Overlap analysis provides a general strategy for distinguishing unique from redundant functions. Analysis of atx1- and atx2-affected genes in the four possible combinations is shown by the Venn diagram (Figure 4). Among the 80 ATX2-regulated genes, 34 genes (~42%) overlapped with the ATX1-regulated set. Therefore, 58% of the ATX2 targets were not shared with ATX1 and were ATX2 specific. Within the shared set, only eight genes were coregulated (one upregulated and seven downregulated). Interestingly, 26 shared genes changed expression in opposite directions, implying that ATX1 and ATX2 might have opposite effects upon the expression of these genes. To further elucidate these relationships at the molecular level, we tested a possible contribution by ATX2 to genome-wide H3K4 methylation and explored the roles of ATX1 and ATX2 in H3K4 nucleosomal modification at three selected loci.

Figure 4.
Venn Diagram of Genes with Altered Expression in atx2-2 and atx1.

ATX2 and Genome-Wide Methylation of H3K4

Because ATX1 is not responsible for genome-wide methylation of H3K4 (Alvarez-Venegas and Avramova, 2005), we asked whether ATX2 contributes to the overall methylated profiles. Histones isolated from wild-type and from atx2-2 mutant plants were analyzed by protein gel blot assays using antibodies specifically recognizing the H3K4 di- or trimethylated isoforms. The atx2 line used in these analyses has a disrupted SET domain, allowing us to correlate H3K4 methylation patterns with the availability of the ATX2-SET peptide. To determine subtler variations in methylation levels, the amounts of loaded histone H3 in each sample were established with antibodies specific against nonmethylated H3; signal intensities of bands obtained with methylation-specific antibodies were normalized against the respective histone H3 amounts in 3-week-old mutant and wild-type plants.

In four independent measurements, the overall histone modification levels for either H3K4me2 or H3K4me3 varied between 2 and 6%, entirely within the standard error (see Supplemental Figure 3 online). We conclude that ATX2 is not involved in genome-wide histone H3K4 di- or trimethylation. However, this result could not resolve whether ATX2 does not possess an HKMT activity (consistent with a function lost after gene duplication), whether it modifies only a small fraction of Arabidopsis histones (consistent with the limited spatial and temporal patterns of expression of the ATX2 gene) or whether it is fully redundant (biochemically) with ATX1. To distinguish between these alternatives, we examined the methylation profiles at three shared loci.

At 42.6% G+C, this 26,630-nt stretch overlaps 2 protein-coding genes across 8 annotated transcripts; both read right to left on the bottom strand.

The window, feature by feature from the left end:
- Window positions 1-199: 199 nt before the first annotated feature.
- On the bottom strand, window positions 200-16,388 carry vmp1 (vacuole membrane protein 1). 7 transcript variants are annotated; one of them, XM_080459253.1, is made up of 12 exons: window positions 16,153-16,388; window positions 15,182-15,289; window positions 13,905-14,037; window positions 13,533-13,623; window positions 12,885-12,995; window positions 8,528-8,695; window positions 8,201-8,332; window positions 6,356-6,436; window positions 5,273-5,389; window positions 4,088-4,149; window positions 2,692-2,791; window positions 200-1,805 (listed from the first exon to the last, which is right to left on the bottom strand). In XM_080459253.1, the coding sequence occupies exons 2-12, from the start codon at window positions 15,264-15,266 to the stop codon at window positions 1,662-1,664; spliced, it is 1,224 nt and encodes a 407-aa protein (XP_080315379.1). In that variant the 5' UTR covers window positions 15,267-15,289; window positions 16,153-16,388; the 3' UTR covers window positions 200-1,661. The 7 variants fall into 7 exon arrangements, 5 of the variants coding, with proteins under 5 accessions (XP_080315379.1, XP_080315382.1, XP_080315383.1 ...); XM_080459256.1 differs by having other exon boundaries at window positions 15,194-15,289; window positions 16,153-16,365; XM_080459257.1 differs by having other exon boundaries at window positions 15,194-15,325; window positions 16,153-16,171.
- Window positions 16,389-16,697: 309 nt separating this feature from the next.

NAP Gene Regulation by ATX1 and ATX2

The downregulated expression of At1g69490 in the atx1 and atx2 backgrounds (Figures 5A and 5B) suggested that in the wild type, this gene was activated by both ATX1 and ATX2. At1g69490 encodes a plant-specific TF from the NAC family (NAP, for NAC-LIKE ACTIVATED by AP3/PI) (Sablowski and Meyerowitz, 1998). At1g69490 showed reduced, but still significant, expression in both atx1 and atx2 mutant flowers, suggesting that ATX1 and ATX2 cooperate to maintain NAP's wild-type expression levels. To reveal the molecular basis of this synergistic activity, as well as a possible role of ATX2 in the K4 methylation of NAP nucleosomes, we performed chromatin immunoprecipitation (ChIP) analyses with wild-type, atx1, and atx2 flower chromatins using specific antidimethylated and antitrimethylated H3K4 antibodies.

Figure 5.
Expression and H3K4 Methylation Patterns of NAP in Wild-Type, atx1, and atx2 Mutant Chromatin.

NAP nucleosomes in wild-type flower chromatin carry both H3K4me2 and H3K4me3 marks (Figure 5C). In atx1, the H3K4me2 band was present, but the H3K4me3 signal had disappeared, consistent with ATX1 being the sole H3K4 trimethyltransferase acting at the NAP locus. On the other hand, the presence of the H3K4me2 signal indicated that ATX1 is not needed for dimethylating NAP nucleosomes. Surprisingly, the H3K4 methylation pattern reciprocally changed in the atx2 flower chromatin (Figure 5C). Disappearance of H3K4me2, but preservation of the H3K4me3 signal from atx2-NAP, nucleosomes implicated ATX2 in di- but not in tri-H3K4 methylation. The patterns of the housekeeping gene, ACTIN7, a control for the quality of the templates, was in full agreement with the reported data: the constitutively expressed housekeeping gene displayed both H3K4me2 and H3K4me3 bands (Figure 5D), confirming that missing signals from the NAP nucleosomes reflect specific ATX1 and ATX2 effects.

Thereby, ATX2 encodes a putative H3K4 dimethyltransferase separate from the ATX1-trimethylating activity. The disappearance of the H3K4me2 signal in atx2 correlates with lower expression from NAP despite the presence of H3K4me3. This observation is important because it suggests that both H3K4me2 and H3K4me3 marks are required for NAP expression at wild-type levels. The necessity to establish both marks on the NAP nucleosomes provides the basis for the synergistic interaction of ATX1 and ATX2 at the molecular level.